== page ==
I am a big fan of strategy.
Because with the right strategy a lesser fighter can defeat a greater fighter.
For that reason, I am an advocate of Gameplans.
Formulating a strategy, or a gameplan
is far easier when you know your opponent
than when you don’t.
Even when you don’t, there are some general rules which I advocate.
If you are a competitor…
Have a specialty, a forte.
Yes, I know you want to be good at everything…
and you can be…
but not today.
Start where you are at.
You have strengths.
Play to your strengths.
From competition to competition,
systematically shore up your weaknesses.
As a MMA example:
If you’re a striker that means there’s a lot about wrestling and submissions you don’t know.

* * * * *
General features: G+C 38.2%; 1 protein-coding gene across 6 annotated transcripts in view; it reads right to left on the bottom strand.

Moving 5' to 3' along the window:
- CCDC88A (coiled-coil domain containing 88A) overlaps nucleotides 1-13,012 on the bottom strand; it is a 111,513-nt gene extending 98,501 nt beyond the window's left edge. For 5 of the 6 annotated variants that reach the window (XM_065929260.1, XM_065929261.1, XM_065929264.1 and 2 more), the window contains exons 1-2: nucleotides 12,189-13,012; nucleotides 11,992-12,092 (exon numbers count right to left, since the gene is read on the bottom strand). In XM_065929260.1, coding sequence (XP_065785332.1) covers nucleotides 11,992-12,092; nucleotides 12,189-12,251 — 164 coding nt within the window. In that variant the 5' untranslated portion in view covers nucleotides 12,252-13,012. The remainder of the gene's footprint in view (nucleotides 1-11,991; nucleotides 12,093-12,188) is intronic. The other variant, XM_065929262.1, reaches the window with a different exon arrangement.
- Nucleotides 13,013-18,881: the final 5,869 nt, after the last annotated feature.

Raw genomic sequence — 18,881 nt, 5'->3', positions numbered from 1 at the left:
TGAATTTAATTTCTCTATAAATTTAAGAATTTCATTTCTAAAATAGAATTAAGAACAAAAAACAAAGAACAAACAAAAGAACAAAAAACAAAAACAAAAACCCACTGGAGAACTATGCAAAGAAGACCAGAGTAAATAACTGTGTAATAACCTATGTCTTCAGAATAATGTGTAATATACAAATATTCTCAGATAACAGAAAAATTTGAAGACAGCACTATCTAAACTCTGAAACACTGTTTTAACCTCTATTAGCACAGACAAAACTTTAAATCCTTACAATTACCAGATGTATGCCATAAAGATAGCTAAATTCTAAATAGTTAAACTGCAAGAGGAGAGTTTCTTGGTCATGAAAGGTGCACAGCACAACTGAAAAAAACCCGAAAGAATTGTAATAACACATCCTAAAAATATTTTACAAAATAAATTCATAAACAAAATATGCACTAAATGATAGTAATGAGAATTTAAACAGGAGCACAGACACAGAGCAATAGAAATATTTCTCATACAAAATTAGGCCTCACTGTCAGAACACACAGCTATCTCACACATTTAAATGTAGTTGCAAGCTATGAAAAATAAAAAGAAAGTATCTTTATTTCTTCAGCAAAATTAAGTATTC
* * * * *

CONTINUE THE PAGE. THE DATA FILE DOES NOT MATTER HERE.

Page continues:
One way to do that is to break down the arts into defense and offense.
Let me ask you a couple questions: As a novice wrestler and submission fighter,
are you going to be submitting and taking down your opponents?
The most precious of all resources is time
and you need to be better defensively than offensively
in those minors to your major.
Train it as such.
From competition to competition
add in more and more offense.
And if you like striking the best,
and happen to be one the best strikers of your peer group,
train your weaknesses
“you’re still a striker.”
Maintain your identity.
Stay true to it.
Keep improving your strength
until your strength is stronger than
all of your opponents.
Pay attention to what you didn’t do so well at in your last competition.
Don’t compete again until you’ve addressed that weakness.
Your opponents will have a gameplan to target those very things.
If you don’t strengthen your weaknesses, you will lose.
I don’t want you to learn to lose.
And don’t compete again until you have something more that your opponents haven’t seen.
Just a little something in every area of your game.
Competition is an arms race.
Come with a strategy.
(Want a strategy for Strength and Conditioning? Check out THE MASTERPLAN!)